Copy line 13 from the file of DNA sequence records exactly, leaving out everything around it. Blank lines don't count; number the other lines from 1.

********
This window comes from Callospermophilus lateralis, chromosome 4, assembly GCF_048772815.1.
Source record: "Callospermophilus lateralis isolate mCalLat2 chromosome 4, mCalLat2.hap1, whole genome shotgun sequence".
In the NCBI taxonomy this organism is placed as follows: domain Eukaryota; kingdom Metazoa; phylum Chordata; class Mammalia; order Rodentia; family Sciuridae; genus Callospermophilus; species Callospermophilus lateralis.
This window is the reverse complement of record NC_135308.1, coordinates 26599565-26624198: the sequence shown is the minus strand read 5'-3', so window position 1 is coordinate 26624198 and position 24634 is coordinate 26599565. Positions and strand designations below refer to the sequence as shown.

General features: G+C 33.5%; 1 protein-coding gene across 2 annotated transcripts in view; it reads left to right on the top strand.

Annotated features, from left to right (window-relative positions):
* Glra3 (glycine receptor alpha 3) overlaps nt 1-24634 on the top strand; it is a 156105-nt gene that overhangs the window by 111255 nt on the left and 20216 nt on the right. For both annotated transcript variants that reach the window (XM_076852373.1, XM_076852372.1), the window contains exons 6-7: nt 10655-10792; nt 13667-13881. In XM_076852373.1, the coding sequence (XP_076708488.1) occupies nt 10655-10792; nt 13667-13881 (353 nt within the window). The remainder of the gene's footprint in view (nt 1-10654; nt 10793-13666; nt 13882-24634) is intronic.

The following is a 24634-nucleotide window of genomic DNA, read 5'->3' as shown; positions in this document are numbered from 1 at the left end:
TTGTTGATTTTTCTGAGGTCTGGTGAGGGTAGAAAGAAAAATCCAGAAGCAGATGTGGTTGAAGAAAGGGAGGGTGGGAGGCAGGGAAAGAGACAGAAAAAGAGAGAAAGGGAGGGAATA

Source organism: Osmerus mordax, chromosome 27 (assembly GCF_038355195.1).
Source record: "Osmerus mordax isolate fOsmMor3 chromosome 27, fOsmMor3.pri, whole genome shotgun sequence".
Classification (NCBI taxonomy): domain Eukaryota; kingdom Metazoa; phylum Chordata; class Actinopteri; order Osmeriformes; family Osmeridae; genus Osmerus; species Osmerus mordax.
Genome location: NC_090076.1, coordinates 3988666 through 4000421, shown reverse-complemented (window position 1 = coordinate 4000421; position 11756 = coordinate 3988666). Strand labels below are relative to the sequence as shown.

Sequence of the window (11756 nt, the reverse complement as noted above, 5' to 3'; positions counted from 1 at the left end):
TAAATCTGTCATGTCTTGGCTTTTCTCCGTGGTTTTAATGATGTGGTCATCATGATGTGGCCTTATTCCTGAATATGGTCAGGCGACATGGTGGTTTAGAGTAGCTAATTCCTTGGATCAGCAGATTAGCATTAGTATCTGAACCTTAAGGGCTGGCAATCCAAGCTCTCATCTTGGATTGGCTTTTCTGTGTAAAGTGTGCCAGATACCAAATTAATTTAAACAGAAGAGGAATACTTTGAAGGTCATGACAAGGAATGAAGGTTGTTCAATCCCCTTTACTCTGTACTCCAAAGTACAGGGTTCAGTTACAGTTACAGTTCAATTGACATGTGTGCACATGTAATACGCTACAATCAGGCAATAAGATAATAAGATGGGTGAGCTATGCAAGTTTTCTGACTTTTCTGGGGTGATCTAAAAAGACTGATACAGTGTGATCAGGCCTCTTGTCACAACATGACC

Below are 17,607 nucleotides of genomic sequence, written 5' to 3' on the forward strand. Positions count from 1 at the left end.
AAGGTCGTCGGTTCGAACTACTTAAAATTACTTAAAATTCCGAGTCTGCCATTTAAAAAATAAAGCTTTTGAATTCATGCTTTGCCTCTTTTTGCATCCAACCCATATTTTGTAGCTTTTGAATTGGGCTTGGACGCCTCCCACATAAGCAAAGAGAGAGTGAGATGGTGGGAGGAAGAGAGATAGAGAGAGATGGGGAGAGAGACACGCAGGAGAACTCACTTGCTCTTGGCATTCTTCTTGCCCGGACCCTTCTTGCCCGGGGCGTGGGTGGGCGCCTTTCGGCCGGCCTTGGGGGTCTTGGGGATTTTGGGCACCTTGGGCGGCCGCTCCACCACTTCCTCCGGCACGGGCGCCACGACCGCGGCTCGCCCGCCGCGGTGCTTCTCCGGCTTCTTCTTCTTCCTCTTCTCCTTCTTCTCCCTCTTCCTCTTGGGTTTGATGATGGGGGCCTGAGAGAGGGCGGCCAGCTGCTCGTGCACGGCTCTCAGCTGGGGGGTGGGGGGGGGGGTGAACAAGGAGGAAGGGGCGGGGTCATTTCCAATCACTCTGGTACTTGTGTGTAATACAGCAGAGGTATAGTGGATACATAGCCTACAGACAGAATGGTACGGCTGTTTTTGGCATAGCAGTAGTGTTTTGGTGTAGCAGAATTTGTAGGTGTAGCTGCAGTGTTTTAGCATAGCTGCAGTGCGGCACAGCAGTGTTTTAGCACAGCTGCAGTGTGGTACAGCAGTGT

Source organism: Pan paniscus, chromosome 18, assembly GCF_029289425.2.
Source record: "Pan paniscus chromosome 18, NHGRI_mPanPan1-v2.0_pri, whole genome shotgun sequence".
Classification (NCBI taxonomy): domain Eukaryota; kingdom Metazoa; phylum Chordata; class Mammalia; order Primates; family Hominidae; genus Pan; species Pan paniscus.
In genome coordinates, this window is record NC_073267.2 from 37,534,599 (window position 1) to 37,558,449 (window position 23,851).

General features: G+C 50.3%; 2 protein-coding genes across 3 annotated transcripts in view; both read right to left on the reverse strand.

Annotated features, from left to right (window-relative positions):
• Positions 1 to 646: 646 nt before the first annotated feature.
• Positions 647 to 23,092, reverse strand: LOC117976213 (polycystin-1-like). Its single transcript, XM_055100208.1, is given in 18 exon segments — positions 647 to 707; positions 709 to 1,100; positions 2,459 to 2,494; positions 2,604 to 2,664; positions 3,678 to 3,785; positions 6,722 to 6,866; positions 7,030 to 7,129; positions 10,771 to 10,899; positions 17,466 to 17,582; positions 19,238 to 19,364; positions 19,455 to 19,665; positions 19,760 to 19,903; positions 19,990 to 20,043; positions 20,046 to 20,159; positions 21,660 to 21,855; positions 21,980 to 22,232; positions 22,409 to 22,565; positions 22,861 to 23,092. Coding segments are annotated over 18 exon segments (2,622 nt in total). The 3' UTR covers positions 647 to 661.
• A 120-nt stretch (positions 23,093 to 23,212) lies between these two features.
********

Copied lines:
Genome location: NC_090076.1, coordinates 3988666 through 4000421, shown reverse-complemented (window position 1 = coordinate 4000421; position 11756 = coordinate 3988666). Strand labels below are relative to the sequence as shown.